What’s the difference between precision and accuracy?
In the sciences, it is important to distinguish between precision and accuracy. If we use the analogue of a clock we can investigate this further. Your wrist watch may measure time with a precision of one second. A stop watch may time your race with a precision of one hundredth of a second. However, if the clocks change and you forget to reset your wrist watch, then you have a very precise time but it is not very accurate – you will be an hour early or late for all of your meetings!
See the difference between accurate and precise measurements in the bull’s eye figure below. Scientists want measurements that are both accurate and precise… but it can be difficult to tell sometimes whether very precise measurements are actually accurate without an independent reference age (see top right image versus bottom right image).
This is a problem we regularly encounter in chronostratigraphy. Analytical techniques are very advanced and precise, but they may be inaccurate. Geological data frequently has difficulties in dating things, even if the analytical techniques can give very precise answers.
In the figure below, the precision is the laboratory probability density curve produced when a material is dated. The precision is effectively the laboratory uncertainty. The accuracy is how far this probability density curve falls from a reference value.
Cosmogenic nuclide dating
The precise measurements of cosmogenic beryillium-10 (10Be) atoms in a boulder yield measurements of an exposure age with very low uncertainties. But is it accurate? This analytical uncertainty does not take into account geological uncertainties – has your boulder rolled over, or has it been reworked and does it contain 10Be from a previous exposure? These factors may result in you having an exposure age that is both precise and inaccurate. In fact, in cosmogenic nuclide dating, the greatest uncertainties come from geological problems that result in inaccurate ages. This usually results in ‘geological scatter’, where boulders on one landform give a range of exposure ages.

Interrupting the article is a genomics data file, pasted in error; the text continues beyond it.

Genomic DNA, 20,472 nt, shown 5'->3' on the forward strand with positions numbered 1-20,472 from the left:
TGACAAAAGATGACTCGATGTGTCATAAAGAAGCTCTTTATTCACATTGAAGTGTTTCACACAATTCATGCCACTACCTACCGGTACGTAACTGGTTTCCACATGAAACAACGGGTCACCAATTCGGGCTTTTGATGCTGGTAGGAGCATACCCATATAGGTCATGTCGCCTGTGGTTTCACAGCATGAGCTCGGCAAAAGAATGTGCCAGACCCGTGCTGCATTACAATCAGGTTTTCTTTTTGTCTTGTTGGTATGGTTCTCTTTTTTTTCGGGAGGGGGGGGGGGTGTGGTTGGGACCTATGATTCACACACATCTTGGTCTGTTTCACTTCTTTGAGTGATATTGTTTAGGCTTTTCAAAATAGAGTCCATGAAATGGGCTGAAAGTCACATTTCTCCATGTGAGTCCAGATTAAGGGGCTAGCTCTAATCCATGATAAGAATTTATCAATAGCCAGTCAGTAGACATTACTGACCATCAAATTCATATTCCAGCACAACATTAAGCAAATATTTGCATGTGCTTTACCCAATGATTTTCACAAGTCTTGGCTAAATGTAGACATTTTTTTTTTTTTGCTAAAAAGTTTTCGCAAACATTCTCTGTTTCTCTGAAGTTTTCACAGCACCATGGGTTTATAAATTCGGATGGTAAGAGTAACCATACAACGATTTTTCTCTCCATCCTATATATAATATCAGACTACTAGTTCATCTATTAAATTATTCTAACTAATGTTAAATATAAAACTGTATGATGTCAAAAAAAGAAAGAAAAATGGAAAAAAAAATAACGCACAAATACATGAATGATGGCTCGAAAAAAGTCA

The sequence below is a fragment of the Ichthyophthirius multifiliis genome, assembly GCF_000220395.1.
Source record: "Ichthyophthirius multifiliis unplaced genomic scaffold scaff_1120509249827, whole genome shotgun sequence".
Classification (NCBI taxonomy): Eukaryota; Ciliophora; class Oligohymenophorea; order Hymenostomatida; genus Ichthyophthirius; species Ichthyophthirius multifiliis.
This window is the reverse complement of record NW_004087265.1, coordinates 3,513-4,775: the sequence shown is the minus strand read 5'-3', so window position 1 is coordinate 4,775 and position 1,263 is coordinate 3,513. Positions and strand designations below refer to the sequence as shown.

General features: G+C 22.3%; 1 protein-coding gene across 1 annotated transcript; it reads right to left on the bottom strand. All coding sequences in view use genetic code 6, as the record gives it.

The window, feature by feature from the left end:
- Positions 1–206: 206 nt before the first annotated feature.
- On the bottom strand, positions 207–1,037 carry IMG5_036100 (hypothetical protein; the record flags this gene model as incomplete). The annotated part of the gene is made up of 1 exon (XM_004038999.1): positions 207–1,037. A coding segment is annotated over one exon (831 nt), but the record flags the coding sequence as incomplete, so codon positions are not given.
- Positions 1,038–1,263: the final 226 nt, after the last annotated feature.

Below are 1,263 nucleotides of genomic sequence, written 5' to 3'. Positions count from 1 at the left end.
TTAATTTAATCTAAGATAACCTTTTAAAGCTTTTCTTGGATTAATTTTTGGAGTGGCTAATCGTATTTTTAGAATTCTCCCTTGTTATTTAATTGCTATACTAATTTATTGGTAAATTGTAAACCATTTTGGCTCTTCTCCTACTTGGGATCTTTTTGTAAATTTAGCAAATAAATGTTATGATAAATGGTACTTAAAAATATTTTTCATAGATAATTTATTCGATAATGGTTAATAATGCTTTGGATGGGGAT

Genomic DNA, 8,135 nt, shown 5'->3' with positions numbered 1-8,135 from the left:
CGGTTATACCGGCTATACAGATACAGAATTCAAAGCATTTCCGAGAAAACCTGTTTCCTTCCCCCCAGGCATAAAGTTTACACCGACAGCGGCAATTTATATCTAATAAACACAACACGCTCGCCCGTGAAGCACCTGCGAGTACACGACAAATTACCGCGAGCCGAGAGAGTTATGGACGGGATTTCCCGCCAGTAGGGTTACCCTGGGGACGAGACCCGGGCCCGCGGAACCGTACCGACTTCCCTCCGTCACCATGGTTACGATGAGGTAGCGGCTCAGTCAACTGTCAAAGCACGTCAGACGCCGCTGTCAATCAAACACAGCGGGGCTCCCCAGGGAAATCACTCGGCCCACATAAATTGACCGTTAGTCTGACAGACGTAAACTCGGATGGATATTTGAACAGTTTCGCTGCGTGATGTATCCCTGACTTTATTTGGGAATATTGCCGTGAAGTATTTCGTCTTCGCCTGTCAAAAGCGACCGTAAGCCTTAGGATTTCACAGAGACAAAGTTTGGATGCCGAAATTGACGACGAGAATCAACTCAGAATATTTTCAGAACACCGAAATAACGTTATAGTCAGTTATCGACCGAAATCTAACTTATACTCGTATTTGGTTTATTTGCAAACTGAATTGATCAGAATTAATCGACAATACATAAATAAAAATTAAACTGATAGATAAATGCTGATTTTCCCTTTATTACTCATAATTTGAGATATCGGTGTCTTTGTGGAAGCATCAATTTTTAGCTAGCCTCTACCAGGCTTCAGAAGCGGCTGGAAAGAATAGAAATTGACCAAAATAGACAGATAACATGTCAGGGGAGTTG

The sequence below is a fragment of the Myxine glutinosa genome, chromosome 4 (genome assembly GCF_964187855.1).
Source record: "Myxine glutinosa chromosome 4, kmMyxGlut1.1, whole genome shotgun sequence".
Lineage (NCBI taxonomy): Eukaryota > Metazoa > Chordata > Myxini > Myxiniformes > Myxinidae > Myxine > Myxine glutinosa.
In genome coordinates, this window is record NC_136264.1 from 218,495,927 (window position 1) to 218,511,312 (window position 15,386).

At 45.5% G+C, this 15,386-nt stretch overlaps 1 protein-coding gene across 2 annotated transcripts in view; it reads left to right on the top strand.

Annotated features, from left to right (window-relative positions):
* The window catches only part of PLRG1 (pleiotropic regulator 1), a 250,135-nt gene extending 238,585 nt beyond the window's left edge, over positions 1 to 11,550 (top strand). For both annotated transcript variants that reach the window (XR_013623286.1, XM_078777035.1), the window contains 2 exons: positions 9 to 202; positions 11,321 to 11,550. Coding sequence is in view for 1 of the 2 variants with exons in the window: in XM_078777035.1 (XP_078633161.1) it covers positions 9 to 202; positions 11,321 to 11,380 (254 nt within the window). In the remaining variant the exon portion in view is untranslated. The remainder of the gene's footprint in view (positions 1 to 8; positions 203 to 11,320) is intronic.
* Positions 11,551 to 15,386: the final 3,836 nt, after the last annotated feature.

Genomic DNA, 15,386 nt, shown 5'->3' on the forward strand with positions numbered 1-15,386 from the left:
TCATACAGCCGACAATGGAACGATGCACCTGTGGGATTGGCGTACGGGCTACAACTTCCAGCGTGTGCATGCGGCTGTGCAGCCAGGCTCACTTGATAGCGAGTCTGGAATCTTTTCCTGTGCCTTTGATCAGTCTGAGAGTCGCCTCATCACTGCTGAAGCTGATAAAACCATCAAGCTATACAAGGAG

The danger of inheritance (previously accumulated cosmogenic isotopes in a boulder) means that some scientists argue that, in the case of geological scatter, the youngest age is likely to be most accurate. However, if your moraine was unstable (perhaps it was ice cored?), then many of your boulders may have rolled or been covered with snow. So perhaps the oldest age is most accurate. It is the job of the scientist to sample carefully to minimise these potential sources of inaccuracies in cosmogenic nuclide dating.
Radiocarbon dating relies on the regular radioactive decay of carbon-14 in organic matter. Analytical techniques are now very advanced, and can give very small uncertainties on a radiocarbon age. But this isn’t the full story: like cosmogenic nuclide dating, there are plenty of sources of inaccuracies before the sample even gets to the laboratory.
One source of inaccuracies in radiocarbon dating is contamination. If your sample becomes contaminated with younger, modern material during the sampling process, then it will be invalid. Likewise, sampling strategy is important. If you sample sediments from the bottom of a lake that has a lot of incoming waters that have ancient radiocarbon in then, then you will derive an anomalously old age. Around Antarctica, the ocean water has a radiocarbon age of around 1300 years, though this varies spatially and may have varied in time as well. Again, this can affect the accuracy of your results – but the precision remains high.
Optically stimulated luminescence
Scientists can use optically stimulated luminescence to date the burial of sand grains like quartz and feldspar. Optically stimulated luminescence relies on quartz grains being fully bleached by the sun between burial episodes – so if your glacial meltwater stream is very murky, your quartz may not have received the full blast of the sun’s energy and the signal may not be fully reset. It is therefore very important to sample landforms where partial bleaching is likely to be minimal.
So what can we learn from this? Measurements on ages are often reported very precisely, and ever-improving laboratory techniques mean that uncertainties are always decreasing. But it is important not to take these ages at face value, and to think critically about whether or not they may be accurate. Scientists must understand the sources of error in their dating techniques before calculated ages can be reliably used.
What other sources of inaccuracies are there in Quaternary chronostratigraphy? Please contribute in the comments box below.